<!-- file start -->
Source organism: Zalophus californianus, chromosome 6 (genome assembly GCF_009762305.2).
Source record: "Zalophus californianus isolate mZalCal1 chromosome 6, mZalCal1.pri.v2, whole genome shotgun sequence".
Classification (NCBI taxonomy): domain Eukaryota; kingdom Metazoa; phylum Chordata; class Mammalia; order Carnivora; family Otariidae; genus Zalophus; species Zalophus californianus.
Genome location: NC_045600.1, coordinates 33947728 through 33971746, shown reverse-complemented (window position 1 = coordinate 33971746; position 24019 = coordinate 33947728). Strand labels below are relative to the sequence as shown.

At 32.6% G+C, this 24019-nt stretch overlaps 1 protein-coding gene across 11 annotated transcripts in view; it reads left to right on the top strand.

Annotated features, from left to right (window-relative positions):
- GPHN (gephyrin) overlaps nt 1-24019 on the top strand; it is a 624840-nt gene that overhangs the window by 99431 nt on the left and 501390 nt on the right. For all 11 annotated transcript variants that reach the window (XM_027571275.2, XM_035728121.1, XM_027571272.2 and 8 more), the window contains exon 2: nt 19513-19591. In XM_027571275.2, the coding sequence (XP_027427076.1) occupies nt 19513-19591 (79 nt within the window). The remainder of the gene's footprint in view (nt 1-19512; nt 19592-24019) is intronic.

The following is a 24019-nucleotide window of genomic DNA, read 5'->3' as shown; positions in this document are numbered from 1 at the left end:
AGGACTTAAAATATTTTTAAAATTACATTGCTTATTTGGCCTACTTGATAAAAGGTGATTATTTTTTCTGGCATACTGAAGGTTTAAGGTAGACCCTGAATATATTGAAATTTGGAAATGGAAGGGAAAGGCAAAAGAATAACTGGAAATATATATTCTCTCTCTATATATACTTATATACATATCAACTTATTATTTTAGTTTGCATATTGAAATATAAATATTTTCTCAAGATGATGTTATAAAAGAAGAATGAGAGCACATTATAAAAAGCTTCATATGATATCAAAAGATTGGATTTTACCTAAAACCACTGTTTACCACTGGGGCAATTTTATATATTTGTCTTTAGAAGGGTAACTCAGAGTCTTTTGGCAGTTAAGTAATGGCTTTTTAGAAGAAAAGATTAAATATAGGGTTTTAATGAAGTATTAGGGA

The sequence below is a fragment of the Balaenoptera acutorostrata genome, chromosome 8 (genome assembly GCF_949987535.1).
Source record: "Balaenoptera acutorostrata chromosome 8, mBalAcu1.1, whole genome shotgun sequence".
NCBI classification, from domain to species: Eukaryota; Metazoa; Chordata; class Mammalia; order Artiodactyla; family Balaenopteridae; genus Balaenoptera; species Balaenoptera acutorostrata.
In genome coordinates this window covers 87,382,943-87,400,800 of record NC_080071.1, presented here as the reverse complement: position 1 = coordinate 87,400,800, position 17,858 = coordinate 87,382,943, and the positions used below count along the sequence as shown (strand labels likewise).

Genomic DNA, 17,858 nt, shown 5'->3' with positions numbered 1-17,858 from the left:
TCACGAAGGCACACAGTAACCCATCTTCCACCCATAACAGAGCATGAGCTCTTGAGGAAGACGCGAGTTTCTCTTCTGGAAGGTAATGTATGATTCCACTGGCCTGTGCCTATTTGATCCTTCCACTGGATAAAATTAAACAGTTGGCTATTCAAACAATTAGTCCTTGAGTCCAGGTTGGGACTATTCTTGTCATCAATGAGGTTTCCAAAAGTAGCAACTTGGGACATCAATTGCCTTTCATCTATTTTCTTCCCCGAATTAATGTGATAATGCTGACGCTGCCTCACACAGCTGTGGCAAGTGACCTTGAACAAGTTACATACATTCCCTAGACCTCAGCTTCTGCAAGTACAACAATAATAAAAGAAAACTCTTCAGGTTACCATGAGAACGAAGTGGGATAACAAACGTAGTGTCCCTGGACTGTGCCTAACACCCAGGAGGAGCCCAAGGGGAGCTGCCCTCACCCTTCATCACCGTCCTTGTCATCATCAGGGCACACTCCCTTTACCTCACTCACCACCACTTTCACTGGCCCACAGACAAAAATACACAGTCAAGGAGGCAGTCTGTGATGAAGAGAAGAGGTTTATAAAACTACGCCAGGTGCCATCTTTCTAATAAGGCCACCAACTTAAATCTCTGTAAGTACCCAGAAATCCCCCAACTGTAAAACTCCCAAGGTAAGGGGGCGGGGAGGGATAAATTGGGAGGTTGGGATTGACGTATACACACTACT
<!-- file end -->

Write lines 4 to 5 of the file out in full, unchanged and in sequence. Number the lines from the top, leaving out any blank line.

Genome location: NC_045600.1, coordinates 33947728 through 33971746, shown reverse-complemented (window position 1 = coordinate 33971746; position 24019 = coordinate 33947728). Strand labels below are relative to the sequence as shown.

At 32.6% G+C, this 24019-nt stretch overlaps 1 protein-coding gene across 11 annotated transcripts in view; it reads left to right on the top strand.